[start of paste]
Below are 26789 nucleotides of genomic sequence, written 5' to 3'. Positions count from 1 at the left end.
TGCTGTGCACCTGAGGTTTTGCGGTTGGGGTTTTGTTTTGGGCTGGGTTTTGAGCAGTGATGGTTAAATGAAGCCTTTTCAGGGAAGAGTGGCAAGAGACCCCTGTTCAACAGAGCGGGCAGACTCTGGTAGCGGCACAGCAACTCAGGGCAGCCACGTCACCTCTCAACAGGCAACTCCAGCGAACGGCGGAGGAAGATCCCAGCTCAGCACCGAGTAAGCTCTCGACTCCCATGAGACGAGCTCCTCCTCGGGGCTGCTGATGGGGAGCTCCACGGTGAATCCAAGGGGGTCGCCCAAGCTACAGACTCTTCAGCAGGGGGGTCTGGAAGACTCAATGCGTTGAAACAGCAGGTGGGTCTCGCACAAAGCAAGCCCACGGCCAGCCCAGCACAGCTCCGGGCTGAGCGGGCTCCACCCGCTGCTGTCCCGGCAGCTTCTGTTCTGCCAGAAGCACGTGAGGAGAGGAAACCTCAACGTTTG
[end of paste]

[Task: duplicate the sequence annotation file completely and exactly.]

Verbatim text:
Below are 26789 nucleotides of genomic sequence, written 5' to 3'. Positions count from 1 at the left end.
TGCTGTGCACCTGAGGTTTTGCGGTTGGGGTTTTGTTTTGGGCTGGGTTTTGAGCAGTGATGGTTAAATGAAGCCTTTTCAGGGAAGAGTGGCAAGAGACCCCTGTTCAACAGAGCGGGCAGACTCTGGTAGCGGCACAGCAACTCAGGGCAGCCACGTCACCTCTCAACAGGCAACTCCAGCGAACGGCGGAGGAAGATCCCAGCTCAGCACCGAGTAAGCTCTCGACTCCCATGAGACGAGCTCCTCCTCGGGGCTGCTGATGGGGAGCTCCACGGTGAATCCAAGGGGGTCGCCCAAGCTACAGACTCTTCAGCAGGGGGGTCTGGAAGACTCAATGCGTTGAAACAGCAGGTGGGTCTCGCACAAAGCAAGCCCACGGCCAGCCCAGCACAGCTCCGGGCTGAGCGGGCTCCACCCGCTGCTGTCCCGGCAGCTTCTGTTCTGCCAGAAGCACGTGAGGAGAGGAAACCTCAACGTTTG